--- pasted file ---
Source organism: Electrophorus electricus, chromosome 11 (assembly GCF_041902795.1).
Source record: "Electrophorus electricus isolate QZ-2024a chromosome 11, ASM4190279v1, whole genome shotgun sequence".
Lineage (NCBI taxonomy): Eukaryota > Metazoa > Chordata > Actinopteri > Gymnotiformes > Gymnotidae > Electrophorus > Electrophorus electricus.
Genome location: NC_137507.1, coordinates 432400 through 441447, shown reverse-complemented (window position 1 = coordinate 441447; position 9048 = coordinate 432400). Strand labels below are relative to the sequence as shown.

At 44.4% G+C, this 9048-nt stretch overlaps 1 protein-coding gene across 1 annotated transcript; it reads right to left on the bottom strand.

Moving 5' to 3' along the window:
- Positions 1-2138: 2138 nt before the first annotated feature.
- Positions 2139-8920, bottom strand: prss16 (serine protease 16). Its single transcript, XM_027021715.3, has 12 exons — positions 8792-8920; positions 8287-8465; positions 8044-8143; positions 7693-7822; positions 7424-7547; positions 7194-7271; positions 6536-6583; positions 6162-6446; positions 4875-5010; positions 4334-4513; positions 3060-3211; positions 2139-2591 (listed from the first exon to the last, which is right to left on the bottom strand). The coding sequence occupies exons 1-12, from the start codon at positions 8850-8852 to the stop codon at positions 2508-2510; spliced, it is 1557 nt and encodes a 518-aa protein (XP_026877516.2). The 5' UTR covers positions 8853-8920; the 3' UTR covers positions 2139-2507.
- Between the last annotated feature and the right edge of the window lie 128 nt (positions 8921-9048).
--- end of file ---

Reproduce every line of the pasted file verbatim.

Source organism: Electrophorus electricus, chromosome 11 (assembly GCF_041902795.1).
Source record: "Electrophorus electricus isolate QZ-2024a chromosome 11, ASM4190279v1, whole genome shotgun sequence".
Lineage (NCBI taxonomy): Eukaryota > Metazoa > Chordata > Actinopteri > Gymnotiformes > Gymnotidae > Electrophorus > Electrophorus electricus.
Genome location: NC_137507.1, coordinates 432400 through 441447, shown reverse-complemented (window position 1 = coordinate 441447; position 9048 = coordinate 432400). Strand labels below are relative to the sequence as shown.

At 44.4% G+C, this 9048-nt stretch overlaps 1 protein-coding gene across 1 annotated transcript; it reads right to left on the bottom strand.

Moving 5' to 3' along the window:
- Positions 1-2138: 2138 nt before the first annotated feature.
- Positions 2139-8920, bottom strand: prss16 (serine protease 16). Its single transcript, XM_027021715.3, has 12 exons — positions 8792-8920; positions 8287-8465; positions 8044-8143; positions 7693-7822; positions 7424-7547; positions 7194-7271; positions 6536-6583; positions 6162-6446; positions 4875-5010; positions 4334-4513; positions 3060-3211; positions 2139-2591 (listed from the first exon to the last, which is right to left on the bottom strand). The coding sequence occupies exons 1-12, from the start codon at positions 8850-8852 to the stop codon at positions 2508-2510; spliced, it is 1557 nt and encodes a 518-aa protein (XP_026877516.2). The 5' UTR covers positions 8853-8920; the 3' UTR covers positions 2139-2507.
- Between the last annotated feature and the right edge of the window lie 128 nt (positions 8921-9048).